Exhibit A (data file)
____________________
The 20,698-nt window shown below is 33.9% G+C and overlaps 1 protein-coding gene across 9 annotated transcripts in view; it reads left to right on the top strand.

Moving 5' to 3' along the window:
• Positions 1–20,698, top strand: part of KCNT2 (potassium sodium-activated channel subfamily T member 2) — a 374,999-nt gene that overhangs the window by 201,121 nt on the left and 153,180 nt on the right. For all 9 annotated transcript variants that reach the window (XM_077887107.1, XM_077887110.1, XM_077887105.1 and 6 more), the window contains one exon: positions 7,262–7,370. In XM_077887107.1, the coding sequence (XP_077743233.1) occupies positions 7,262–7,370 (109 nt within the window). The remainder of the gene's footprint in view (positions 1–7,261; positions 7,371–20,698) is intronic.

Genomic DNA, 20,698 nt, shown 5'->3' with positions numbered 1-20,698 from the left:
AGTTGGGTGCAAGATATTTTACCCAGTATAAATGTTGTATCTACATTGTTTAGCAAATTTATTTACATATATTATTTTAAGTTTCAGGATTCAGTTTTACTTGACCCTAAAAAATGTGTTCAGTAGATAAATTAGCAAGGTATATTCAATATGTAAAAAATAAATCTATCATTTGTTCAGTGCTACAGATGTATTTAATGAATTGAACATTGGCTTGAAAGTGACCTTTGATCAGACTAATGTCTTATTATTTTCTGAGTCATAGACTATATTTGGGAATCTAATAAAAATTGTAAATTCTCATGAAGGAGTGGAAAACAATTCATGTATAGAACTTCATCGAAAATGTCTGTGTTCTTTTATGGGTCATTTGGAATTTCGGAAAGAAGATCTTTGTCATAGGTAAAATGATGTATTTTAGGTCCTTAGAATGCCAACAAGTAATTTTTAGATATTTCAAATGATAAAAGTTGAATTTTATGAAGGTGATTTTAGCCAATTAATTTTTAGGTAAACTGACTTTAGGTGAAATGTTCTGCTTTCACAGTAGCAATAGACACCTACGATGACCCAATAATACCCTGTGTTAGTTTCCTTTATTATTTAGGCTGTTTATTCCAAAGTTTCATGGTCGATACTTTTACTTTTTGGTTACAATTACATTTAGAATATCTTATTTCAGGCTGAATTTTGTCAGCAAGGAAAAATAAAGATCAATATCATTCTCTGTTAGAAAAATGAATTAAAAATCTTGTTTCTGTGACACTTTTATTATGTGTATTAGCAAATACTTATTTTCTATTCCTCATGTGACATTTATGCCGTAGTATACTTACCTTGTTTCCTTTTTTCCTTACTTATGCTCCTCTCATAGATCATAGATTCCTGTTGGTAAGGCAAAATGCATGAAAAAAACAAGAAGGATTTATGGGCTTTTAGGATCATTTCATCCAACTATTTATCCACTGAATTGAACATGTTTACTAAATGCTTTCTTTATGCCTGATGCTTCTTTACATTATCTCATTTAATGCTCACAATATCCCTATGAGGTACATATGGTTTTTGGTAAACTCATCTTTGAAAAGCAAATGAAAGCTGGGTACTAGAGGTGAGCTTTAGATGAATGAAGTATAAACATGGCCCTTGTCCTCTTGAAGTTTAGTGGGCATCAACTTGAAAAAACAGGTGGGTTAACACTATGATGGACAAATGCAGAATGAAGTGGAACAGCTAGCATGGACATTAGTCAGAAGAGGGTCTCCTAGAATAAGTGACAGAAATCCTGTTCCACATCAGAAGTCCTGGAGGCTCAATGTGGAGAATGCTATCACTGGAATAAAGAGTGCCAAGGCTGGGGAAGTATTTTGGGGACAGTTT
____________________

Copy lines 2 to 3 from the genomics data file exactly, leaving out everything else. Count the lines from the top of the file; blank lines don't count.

Moving 5' to 3' along the window:
• Positions 1–20,698, top strand: part of KCNT2 (potassium sodium-activated channel subfamily T member 2) — a 374,999-nt gene that overhangs the window by 201,121 nt on the left and 153,180 nt on the right. For all 9 annotated transcript variants that reach the window (XM_077887107.1, XM_077887110.1, XM_077887105.1 and 6 more), the window contains one exon: positions 7,262–7,370. In XM_077887107.1, the coding sequence (XP_077743233.1) occupies positions 7,262–7,370 (109 nt within the window). The remainder of the gene's footprint in view (positions 1–7,261; positions 7,371–20,698) is intronic.